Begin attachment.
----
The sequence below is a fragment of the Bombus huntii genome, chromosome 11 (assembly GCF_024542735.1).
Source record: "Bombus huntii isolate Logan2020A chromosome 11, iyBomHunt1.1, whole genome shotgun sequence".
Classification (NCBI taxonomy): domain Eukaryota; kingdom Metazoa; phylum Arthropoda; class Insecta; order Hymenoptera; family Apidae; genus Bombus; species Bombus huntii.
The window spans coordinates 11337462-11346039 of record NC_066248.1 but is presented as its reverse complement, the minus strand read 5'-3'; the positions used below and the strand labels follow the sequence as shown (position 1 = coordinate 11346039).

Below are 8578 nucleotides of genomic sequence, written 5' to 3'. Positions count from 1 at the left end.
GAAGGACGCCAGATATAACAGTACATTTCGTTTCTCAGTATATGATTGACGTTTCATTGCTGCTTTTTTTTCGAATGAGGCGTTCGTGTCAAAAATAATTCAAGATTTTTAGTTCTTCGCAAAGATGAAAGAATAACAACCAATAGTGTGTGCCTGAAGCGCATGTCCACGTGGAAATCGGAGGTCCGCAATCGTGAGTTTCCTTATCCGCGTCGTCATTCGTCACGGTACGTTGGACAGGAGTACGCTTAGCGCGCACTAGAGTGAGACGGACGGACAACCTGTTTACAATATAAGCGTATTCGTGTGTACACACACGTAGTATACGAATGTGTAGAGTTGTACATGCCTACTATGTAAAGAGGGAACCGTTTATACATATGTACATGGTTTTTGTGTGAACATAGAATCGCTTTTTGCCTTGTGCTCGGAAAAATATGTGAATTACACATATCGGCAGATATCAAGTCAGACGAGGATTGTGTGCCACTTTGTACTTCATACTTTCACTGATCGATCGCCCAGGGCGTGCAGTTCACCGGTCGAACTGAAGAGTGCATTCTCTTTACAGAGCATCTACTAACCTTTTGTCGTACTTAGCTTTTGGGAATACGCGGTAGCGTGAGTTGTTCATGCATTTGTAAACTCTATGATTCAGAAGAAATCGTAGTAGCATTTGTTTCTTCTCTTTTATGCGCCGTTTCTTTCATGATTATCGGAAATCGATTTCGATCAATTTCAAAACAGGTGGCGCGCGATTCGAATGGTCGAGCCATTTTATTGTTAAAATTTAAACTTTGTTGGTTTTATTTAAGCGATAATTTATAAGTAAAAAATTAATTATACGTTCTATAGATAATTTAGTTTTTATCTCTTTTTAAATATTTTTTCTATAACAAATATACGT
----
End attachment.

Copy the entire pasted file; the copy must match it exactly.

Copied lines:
The sequence below is a fragment of the Bombus huntii genome, chromosome 11 (assembly GCF_024542735.1).
Source record: "Bombus huntii isolate Logan2020A chromosome 11, iyBomHunt1.1, whole genome shotgun sequence".
Classification (NCBI taxonomy): domain Eukaryota; kingdom Metazoa; phylum Arthropoda; class Insecta; order Hymenoptera; family Apidae; genus Bombus; species Bombus huntii.
The window spans coordinates 11337462-11346039 of record NC_066248.1 but is presented as its reverse complement, the minus strand read 5'-3'; the positions used below and the strand labels follow the sequence as shown (position 1 = coordinate 11346039).

Below are 8578 nucleotides of genomic sequence, written 5' to 3'. Positions count from 1 at the left end.
GAAGGACGCCAGATATAACAGTACATTTCGTTTCTCAGTATATGATTGACGTTTCATTGCTGCTTTTTTTTCGAATGAGGCGTTCGTGTCAAAAATAATTCAAGATTTTTAGTTCTTCGCAAAGATGAAAGAATAACAACCAATAGTGTGTGCCTGAAGCGCATGTCCACGTGGAAATCGGAGGTCCGCAATCGTGAGTTTCCTTATCCGCGTCGTCATTCGTCACGGTACGTTGGACAGGAGTACGCTTAGCGCGCACTAGAGTGAGACGGACGGACAACCTGTTTACAATATAAGCGTATTCGTGTGTACACACACGTAGTATACGAATGTGTAGAGTTGTACATGCCTACTATGTAAAGAGGGAACCGTTTATACATATGTACATGGTTTTTGTGTGAACATAGAATCGCTTTTTGCCTTGTGCTCGGAAAAATATGTGAATTACACATATCGGCAGATATCAAGTCAGACGAGGATTGTGTGCCACTTTGTACTTCATACTTTCACTGATCGATCGCCCAGGGCGTGCAGTTCACCGGTCGAACTGAAGAGTGCATTCTCTTTACAGAGCATCTACTAACCTTTTGTCGTACTTAGCTTTTGGGAATACGCGGTAGCGTGAGTTGTTCATGCATTTGTAAACTCTATGATTCAGAAGAAATCGTAGTAGCATTTGTTTCTTCTCTTTTATGCGCCGTTTCTTTCATGATTATCGGAAATCGATTTCGATCAATTTCAAAACAGGTGGCGCGCGATTCGAATGGTCGAGCCATTTTATTGTTAAAATTTAAACTTTGTTGGTTTTATTTAAGCGATAATTTATAAGTAAAAAATTAATTATACGTTCTATAGATAATTTAGTTTTTATCTCTTTTTAAATATTTTTTCTATAACAAATATACGT